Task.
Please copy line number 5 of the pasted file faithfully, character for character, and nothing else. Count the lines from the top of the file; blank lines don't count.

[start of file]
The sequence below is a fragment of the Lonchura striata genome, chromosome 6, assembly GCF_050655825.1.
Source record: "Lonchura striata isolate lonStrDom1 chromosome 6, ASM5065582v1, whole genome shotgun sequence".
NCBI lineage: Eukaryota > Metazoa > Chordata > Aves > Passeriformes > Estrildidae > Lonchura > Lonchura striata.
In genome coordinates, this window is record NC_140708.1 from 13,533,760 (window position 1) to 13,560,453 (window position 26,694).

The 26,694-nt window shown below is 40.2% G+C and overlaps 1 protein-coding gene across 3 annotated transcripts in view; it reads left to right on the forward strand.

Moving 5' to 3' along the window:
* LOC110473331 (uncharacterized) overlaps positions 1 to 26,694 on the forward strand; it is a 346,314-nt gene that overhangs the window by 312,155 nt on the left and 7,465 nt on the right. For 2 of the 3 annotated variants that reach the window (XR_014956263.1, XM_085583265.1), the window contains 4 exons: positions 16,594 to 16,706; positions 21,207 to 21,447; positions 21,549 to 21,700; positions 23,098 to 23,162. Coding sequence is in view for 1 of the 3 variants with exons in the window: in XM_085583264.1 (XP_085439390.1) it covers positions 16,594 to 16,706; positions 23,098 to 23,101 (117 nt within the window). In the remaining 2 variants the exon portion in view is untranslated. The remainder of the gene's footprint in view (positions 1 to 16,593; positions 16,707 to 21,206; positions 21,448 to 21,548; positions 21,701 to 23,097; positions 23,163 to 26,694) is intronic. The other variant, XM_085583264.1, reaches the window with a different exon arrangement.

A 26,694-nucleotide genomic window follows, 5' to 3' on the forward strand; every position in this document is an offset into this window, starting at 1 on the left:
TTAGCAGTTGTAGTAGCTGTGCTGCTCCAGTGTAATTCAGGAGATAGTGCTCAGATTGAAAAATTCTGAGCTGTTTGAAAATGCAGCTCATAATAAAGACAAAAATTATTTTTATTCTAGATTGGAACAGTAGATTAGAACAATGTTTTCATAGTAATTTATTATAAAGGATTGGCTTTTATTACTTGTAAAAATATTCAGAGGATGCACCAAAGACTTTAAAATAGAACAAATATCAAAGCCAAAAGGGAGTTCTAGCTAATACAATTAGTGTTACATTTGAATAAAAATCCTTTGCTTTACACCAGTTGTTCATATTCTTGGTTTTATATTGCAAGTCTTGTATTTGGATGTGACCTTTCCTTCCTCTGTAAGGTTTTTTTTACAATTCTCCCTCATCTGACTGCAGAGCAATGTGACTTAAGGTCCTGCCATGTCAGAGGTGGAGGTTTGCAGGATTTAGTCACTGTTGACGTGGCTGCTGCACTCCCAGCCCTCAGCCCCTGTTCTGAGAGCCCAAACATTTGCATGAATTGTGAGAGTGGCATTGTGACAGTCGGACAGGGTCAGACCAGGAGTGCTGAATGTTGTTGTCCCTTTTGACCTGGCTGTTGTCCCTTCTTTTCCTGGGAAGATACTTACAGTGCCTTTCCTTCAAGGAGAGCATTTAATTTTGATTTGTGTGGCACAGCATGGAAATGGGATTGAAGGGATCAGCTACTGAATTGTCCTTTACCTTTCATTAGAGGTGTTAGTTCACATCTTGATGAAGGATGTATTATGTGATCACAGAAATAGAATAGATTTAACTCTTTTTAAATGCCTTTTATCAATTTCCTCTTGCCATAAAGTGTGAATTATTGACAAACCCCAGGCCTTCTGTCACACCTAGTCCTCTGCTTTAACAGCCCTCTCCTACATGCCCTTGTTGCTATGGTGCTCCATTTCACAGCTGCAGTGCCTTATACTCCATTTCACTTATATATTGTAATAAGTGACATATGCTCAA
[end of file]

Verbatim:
The 26,694-nt window shown below is 40.2% G+C and overlaps 1 protein-coding gene across 3 annotated transcripts in view; it reads left to right on the forward strand.